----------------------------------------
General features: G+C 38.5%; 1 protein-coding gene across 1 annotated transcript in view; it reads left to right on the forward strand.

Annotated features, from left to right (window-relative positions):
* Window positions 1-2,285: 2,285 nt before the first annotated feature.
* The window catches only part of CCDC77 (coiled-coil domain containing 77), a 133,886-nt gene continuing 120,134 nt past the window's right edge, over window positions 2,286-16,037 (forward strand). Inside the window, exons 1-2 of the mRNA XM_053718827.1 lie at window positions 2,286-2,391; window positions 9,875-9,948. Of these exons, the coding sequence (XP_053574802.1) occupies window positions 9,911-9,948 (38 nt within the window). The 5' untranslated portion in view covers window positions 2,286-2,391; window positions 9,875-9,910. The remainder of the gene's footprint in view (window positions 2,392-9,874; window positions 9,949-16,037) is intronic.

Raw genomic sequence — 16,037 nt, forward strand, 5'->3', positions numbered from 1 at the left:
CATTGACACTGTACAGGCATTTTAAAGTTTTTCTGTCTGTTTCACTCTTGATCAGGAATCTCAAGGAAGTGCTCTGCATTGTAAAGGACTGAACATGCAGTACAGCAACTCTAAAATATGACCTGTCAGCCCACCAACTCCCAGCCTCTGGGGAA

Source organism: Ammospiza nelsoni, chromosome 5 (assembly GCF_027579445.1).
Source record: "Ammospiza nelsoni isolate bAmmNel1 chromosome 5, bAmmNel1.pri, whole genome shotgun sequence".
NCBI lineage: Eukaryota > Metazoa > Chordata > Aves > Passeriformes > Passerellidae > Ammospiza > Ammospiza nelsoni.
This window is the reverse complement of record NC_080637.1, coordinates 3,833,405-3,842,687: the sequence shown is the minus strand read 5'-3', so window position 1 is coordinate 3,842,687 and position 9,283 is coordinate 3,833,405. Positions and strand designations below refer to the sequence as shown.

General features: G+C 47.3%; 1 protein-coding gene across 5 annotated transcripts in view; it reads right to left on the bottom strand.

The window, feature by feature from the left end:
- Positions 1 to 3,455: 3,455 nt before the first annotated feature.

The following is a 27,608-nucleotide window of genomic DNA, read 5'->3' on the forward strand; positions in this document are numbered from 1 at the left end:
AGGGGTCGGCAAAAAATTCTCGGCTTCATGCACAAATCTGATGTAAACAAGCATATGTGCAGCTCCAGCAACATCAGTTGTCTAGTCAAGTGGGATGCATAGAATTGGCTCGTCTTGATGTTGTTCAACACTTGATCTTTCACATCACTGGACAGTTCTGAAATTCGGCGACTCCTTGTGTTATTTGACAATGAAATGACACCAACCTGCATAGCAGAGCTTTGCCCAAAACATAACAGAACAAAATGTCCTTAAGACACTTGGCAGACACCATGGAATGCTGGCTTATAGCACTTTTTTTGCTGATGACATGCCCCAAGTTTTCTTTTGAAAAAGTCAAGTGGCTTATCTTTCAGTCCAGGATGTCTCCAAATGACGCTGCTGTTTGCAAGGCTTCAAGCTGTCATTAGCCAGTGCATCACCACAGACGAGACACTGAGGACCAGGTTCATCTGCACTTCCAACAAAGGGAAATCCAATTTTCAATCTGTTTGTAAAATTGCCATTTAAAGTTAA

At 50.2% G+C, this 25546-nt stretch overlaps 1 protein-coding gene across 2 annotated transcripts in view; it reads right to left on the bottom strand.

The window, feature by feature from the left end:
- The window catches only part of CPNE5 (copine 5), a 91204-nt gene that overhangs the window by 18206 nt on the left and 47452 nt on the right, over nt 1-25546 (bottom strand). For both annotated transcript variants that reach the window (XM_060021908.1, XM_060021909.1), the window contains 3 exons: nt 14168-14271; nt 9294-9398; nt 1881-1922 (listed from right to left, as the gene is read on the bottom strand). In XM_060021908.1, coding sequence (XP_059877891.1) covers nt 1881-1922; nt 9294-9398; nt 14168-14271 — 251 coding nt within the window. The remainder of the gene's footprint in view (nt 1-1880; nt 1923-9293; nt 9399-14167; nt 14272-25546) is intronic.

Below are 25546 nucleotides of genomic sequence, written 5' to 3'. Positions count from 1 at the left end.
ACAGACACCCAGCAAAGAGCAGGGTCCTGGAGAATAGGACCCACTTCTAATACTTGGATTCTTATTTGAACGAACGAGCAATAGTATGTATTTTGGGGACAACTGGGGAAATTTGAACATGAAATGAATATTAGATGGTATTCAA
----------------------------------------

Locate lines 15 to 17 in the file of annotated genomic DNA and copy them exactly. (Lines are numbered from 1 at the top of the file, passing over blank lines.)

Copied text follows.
AGGGGTCGGCAAAAAATTCTCGGCTTCATGCACAAATCTGATGTAAACAAGCATATGTGCAGCTCCAGCAACATCAGTTGTCTAGTCAAGTGGGATGCATAGAATTGGCTCGTCTTGATGTTGTTCAACACTTGATCTTTCACATCACTGGACAGTTCTGAAATTCGGCGACTCCTTGTGTTATTTGACAATGAAATGACACCAACCTGCATAGCAGAGCTTTGCCCAAAACATAACAGAACAAAATGTCCTTAAGACACTTGGCAGACACCATGGAATGCTGGCTTATAGCACTTTTTTTGCTGATGACATGCCCCAAGTTTTCTTTTGAAAAAGTCAAGTGGCTTATCTTTCAGTCCAGGATGTCTCCAAATGACGCTGCTGTTTGCAAGGCTTCAAGCTGTCATTAGCCAGTGCATCACCACAGACGAGACACTGAGGACCAGGTTCATCTGCACTTCCAACAAAGGGAAATCCAATTTTCAATCTGTTTGTAAAATTGCCATTTAAAGTTAA

At 50.2% G+C, this 25546-nt stretch overlaps 1 protein-coding gene across 2 annotated transcripts in view; it reads right to left on the bottom strand.

The window, feature by feature from the left end: